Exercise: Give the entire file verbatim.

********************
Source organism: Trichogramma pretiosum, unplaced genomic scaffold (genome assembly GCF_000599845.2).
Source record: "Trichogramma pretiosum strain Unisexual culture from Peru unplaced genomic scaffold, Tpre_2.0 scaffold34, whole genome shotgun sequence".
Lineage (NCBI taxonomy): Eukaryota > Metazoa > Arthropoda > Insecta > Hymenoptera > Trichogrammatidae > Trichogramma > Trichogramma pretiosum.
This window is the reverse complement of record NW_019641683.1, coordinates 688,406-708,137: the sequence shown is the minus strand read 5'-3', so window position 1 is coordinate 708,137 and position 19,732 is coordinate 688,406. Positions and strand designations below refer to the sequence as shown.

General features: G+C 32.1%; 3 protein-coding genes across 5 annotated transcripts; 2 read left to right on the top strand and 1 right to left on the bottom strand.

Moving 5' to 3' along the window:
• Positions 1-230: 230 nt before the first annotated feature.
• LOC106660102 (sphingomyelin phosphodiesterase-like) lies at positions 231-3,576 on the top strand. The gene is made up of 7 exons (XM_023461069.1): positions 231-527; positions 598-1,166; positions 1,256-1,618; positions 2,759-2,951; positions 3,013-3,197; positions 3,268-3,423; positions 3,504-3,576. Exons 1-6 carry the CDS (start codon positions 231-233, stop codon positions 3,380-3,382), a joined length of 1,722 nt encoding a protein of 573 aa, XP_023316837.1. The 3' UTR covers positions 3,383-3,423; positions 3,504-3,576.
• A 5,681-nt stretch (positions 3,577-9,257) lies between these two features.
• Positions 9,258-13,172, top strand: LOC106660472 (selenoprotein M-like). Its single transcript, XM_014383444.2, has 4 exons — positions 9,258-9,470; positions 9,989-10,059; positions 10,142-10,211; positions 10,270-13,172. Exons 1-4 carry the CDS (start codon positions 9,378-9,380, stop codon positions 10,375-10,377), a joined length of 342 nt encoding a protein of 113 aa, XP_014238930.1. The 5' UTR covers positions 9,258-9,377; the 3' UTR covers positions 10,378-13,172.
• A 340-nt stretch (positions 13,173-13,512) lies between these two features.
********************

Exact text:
Source organism: Trichogramma pretiosum, unplaced genomic scaffold (genome assembly GCF_000599845.2).
Source record: "Trichogramma pretiosum strain Unisexual culture from Peru unplaced genomic scaffold, Tpre_2.0 scaffold34, whole genome shotgun sequence".
Lineage (NCBI taxonomy): Eukaryota > Metazoa > Arthropoda > Insecta > Hymenoptera > Trichogrammatidae > Trichogramma > Trichogramma pretiosum.
This window is the reverse complement of record NW_019641683.1, coordinates 688,406-708,137: the sequence shown is the minus strand read 5'-3', so window position 1 is coordinate 708,137 and position 19,732 is coordinate 688,406. Positions and strand designations below refer to the sequence as shown.

General features: G+C 32.1%; 3 protein-coding genes across 5 annotated transcripts; 2 read left to right on the top strand and 1 right to left on the bottom strand.

Moving 5' to 3' along the window:
• Positions 1-230: 230 nt before the first annotated feature.
• LOC106660102 (sphingomyelin phosphodiesterase-like) lies at positions 231-3,576 on the top strand. The gene is made up of 7 exons (XM_023461069.1): positions 231-527; positions 598-1,166; positions 1,256-1,618; positions 2,759-2,951; positions 3,013-3,197; positions 3,268-3,423; positions 3,504-3,576. Exons 1-6 carry the CDS (start codon positions 231-233, stop codon positions 3,380-3,382), a joined length of 1,722 nt encoding a protein of 573 aa, XP_023316837.1. The 3' UTR covers positions 3,383-3,423; positions 3,504-3,576.
• A 5,681-nt stretch (positions 3,577-9,257) lies between these two features.
• Positions 9,258-13,172, top strand: LOC106660472 (selenoprotein M-like). Its single transcript, XM_014383444.2, has 4 exons — positions 9,258-9,470; positions 9,989-10,059; positions 10,142-10,211; positions 10,270-13,172. Exons 1-4 carry the CDS (start codon positions 9,378-9,380, stop codon positions 10,375-10,377), a joined length of 342 nt encoding a protein of 113 aa, XP_014238930.1. The 5' UTR covers positions 9,258-9,377; the 3' UTR covers positions 10,378-13,172.
• A 340-nt stretch (positions 13,173-13,512) lies between these two features.